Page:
Many problems in hyperbolic geometry can be solved using the Poincare disk model.
In particular it is often useful to apply a hyperbolic transformation so that one of the
points is at the centre of the disk. Then any hyperbolic line through this point is also
a euclidean diameter of the disk. We can relate the distances in each geometry.
some notation
Suppose that A,B lie in the disk. Then we define
s(AB) = sinh(½d(A,B))
c(AB) = cosh(½d(A,B))
t(AB) = tanh(½d(A,B))
AB = euclidean distance between A and B.
the hybrid distances theorem
Suppose that A and B are points in the disk, and O is the centre of the disk.
Then AB = s(AB)/c(OA)c(OB).
proof
Since we know more about the euclidean geometry of the disk, this is useful.
For example, we know that a hyperbolic circle is a euclidean circle which lies
entirely in the disk. We can characterize the hyperbolic triangles which have
hyperbolic circumcircles algebraically. This involves the quantity Δ which we
first met in the sine rule. This can be expressed in terms of s(AB), s(BC),
and s(CA), but this involves a root.
the hyperbolic circumcircle theorem
The hyperbolic triangle ΔABC
has a hyperbolic circumcircle if and only if
4s(AB)s(BC)s(CA) < Δ.
If the condition is satisfied, then the hyperbolic radius of the circumcircle
is given by r, where tanh(r) = 4s(AB)s(BC)s(CA)/Δ.
proof
Since a hyperbolic triangle has Δ > 0, we may restate the condition as
"if and only if Δ^{2}  (4s(AB)s(BC)s(CA))^{2} > 0".
If we now use the formula for Δ^{2}, and the identity cosh(2x) = 2sinh^{2}(x)+1,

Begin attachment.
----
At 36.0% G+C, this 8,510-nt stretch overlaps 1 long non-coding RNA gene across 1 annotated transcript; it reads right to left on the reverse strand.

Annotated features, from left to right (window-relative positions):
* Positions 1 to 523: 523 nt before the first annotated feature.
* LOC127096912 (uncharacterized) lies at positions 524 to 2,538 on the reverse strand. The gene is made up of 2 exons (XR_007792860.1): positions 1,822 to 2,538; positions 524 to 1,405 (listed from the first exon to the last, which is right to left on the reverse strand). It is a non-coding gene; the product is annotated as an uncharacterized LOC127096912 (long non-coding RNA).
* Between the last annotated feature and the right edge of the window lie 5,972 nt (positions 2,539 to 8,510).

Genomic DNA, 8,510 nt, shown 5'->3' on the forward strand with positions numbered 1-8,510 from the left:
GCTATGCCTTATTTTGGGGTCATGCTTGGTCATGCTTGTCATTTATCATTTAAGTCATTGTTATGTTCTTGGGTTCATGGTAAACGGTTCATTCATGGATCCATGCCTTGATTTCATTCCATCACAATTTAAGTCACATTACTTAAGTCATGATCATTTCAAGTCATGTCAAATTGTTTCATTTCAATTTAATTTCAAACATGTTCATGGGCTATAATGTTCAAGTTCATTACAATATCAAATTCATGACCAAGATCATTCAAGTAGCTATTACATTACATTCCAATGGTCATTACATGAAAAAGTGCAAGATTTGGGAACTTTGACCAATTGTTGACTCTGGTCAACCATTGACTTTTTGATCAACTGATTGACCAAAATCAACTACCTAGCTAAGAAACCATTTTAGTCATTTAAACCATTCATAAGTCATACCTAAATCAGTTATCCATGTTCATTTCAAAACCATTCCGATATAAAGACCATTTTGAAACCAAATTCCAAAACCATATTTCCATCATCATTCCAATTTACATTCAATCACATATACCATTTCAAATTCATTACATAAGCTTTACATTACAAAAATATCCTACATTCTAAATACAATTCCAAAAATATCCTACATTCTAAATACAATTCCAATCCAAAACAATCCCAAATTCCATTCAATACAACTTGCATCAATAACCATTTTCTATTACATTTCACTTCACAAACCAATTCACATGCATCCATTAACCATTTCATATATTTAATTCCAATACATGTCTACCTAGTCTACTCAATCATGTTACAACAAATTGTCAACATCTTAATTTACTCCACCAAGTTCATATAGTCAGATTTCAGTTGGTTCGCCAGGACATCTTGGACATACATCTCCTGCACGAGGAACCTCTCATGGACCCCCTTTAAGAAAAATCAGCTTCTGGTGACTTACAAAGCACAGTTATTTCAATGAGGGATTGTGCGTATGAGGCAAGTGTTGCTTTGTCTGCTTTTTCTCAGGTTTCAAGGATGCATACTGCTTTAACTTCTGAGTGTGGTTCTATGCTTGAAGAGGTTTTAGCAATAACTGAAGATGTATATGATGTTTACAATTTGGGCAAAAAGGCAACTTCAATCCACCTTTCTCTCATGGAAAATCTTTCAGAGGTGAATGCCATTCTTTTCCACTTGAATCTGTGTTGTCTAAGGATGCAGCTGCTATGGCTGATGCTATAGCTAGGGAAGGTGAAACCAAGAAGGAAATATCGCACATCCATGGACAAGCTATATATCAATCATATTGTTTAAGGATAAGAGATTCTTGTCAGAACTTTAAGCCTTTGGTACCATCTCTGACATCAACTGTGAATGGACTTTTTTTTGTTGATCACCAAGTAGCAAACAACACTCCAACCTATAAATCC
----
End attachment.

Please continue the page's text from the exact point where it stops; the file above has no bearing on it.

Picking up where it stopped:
we find (after some algebraic simplification) that
Δ^{2}  (4s(AB)s(BC)s(CA))^{2} = 4H(s(AB),s(BC),s(CA)),
where H(x,y,z) = (x+y+z)(x+yz)(y+zx)(z+xy).
The condition now becomes
"if and only if H(s(AB),s(BC),s(CA)) > 0."
We can also use identities to get a formula for the hyperbolic radius in terms
of H. Summing up, we get
the hyperbolic circumcircle theorem  version 2
The hyperbolic triangle ΔABC
has a hyperbolic circumcircle if and only if
H(s(AB),s(BC),s(CA)) > 0.
If the condition is satisfied, then the hyperbolic radius of the circumcircle
is r, where sinh^{2}(r) = 4s^{2}(AB)s^{2}(BC)s^{2}(CA)/H(s(AB),s(BC),s(CA)).
Note that the expression for sinh^{2}(r) is equal to (2R)^{2}, where R is the
radius of the euclidean circumcircle of the triangle with sides of length
s(AB),s(BC),s(CA). This triangle exists as H(s(AB),s(BC),s(CA)) > 0.
proof
Only the second part remains to be proved. It follows from the identity
sinh^{2}(x) = tanh^{2}(x)/(1tanh^{2}(x)), and earlier calculations.
The proof of the first version also yields
a result on euclidean circumcircles
If A,B,C lie in the disk, then the euclidean circumcircle of ABC is
(1) a circle within D if H(s(AB),s(BC),s(CA)) > 0,
(2) a circle touching C if H(s(AB),s(BC),s(CA)) = 0, and
(3) an iline cutting C twice if H(s(AB),s(BC),s(CA)) < 0.
As we already know, case (1) corresponds to a hyperbolic circle, and case (2)
to a horocycle. Later, we shall discuss the third category as hypercircles.
We shall refer to H as Heron's Polynomial, since it occurs in Heron's formula.
Here, we note merely that it also characterizes the triples (k,l,m) of positive
numbers for which there is a triangle with sides of length k,l,m. Such a
triangle exists if and only if the sum of any two exceeds the
third, and this is equivalent to H(k,l,m) > 0. We give a proof here. It works equally well in
euclidean and hyperbolic geometry.
If (k,l,m) satisfy the condition, we will refer to a corresponding triangle as
a (k,l,m) triangle. It is, of course, unique up to conjugacy.
We may now restate our result as
the hybrid circumcircle theorem
The hyperbolic triangle ΔABC
has a hyperbolic circumcircle if and only if
there exists a euclidean (s(AB),s(BC),s(CA)) triangle.
When the circumcircle exists, its hyperbolic radius r is given by
sinh(r) = 2R, where R is the euclidean radius of the second triangle.
We use the term hybrid to describe a theorem which relates hyperbolic
and euclidean properties.